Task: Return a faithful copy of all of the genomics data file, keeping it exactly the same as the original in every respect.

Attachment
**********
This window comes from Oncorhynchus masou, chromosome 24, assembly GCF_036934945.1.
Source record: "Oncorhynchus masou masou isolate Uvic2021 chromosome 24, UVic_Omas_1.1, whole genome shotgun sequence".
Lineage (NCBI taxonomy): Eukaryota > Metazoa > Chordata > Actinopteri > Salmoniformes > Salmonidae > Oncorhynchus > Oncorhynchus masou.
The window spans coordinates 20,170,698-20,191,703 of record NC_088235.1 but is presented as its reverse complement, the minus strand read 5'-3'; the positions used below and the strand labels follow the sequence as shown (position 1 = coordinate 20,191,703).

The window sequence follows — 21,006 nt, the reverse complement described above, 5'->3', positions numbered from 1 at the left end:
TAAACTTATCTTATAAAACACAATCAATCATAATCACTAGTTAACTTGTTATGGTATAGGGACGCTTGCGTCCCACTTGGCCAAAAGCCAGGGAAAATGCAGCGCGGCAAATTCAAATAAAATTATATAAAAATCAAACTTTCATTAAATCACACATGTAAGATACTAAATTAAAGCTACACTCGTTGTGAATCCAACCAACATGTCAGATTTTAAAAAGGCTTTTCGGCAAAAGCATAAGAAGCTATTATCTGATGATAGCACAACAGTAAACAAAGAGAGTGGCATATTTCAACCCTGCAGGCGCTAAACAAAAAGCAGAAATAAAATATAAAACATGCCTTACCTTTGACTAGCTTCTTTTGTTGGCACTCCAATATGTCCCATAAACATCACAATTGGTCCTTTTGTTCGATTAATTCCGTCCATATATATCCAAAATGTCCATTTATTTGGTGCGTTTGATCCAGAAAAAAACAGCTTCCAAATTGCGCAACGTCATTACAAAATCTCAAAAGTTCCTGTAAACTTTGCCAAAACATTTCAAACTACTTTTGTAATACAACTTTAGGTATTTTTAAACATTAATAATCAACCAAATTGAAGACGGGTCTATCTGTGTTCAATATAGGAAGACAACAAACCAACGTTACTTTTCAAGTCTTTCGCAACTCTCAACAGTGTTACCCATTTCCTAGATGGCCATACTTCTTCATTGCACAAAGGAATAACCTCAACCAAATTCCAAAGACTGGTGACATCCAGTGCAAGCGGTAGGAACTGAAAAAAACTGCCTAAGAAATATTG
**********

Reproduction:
This window comes from Oncorhynchus masou, chromosome 24, assembly GCF_036934945.1.
Source record: "Oncorhynchus masou masou isolate Uvic2021 chromosome 24, UVic_Omas_1.1, whole genome shotgun sequence".
Lineage (NCBI taxonomy): Eukaryota > Metazoa > Chordata > Actinopteri > Salmoniformes > Salmonidae > Oncorhynchus > Oncorhynchus masou.
The window spans coordinates 20,170,698-20,191,703 of record NC_088235.1 but is presented as its reverse complement, the minus strand read 5'-3'; the positions used below and the strand labels follow the sequence as shown (position 1 = coordinate 20,191,703).

The window sequence follows — 21,006 nt, the reverse complement described above, 5'->3', positions numbered from 1 at the left end:
TAAACTTATCTTATAAAACACAATCAATCATAATCACTAGTTAACTTGTTATGGTATAGGGACGCTTGCGTCCCACTTGGCCAAAAGCCAGGGAAAATGCAGCGCGGCAAATTCAAATAAAATTATATAAAAATCAAACTTTCATTAAATCACACATGTAAGATACTAAATTAAAGCTACACTCGTTGTGAATCCAACCAACATGTCAGATTTTAAAAAGGCTTTTCGGCAAAAGCATAAGAAGCTATTATCTGATGATAGCACAACAGTAAACAAAGAGAGTGGCATATTTCAACCCTGCAGGCGCTAAACAAAAAGCAGAAATAAAATATAAAACATGCCTTACCTTTGACTAGCTTCTTTTGTTGGCACTCCAATATGTCCCATAAACATCACAATTGGTCCTTTTGTTCGATTAATTCCGTCCATATATATCCAAAATGTCCATTTATTTGGTGCGTTTGATCCAGAAAAAAACAGCTTCCAAATTGCGCAACGTCATTACAAAATCTCAAAAGTTCCTGTAAACTTTGCCAAAACATTTCAAACTACTTTTGTAATACAACTTTAGGTATTTTTAAACATTAATAATCAACCAAATTGAAGACGGGTCTATCTGTGTTCAATATAGGAAGACAACAAACCAACGTTACTTTTCAAGTCTTTCGCAACTCTCAACAGTGTTACCCATTTCCTAGATGGCCATACTTCTTCATTGCACAAAGGAATAACCTCAACCAAATTCCAAAGACTGGTGACATCCAGTGCAAGCGGTAGGAACTGAAAAAAACTGCCTAAGAAATATTG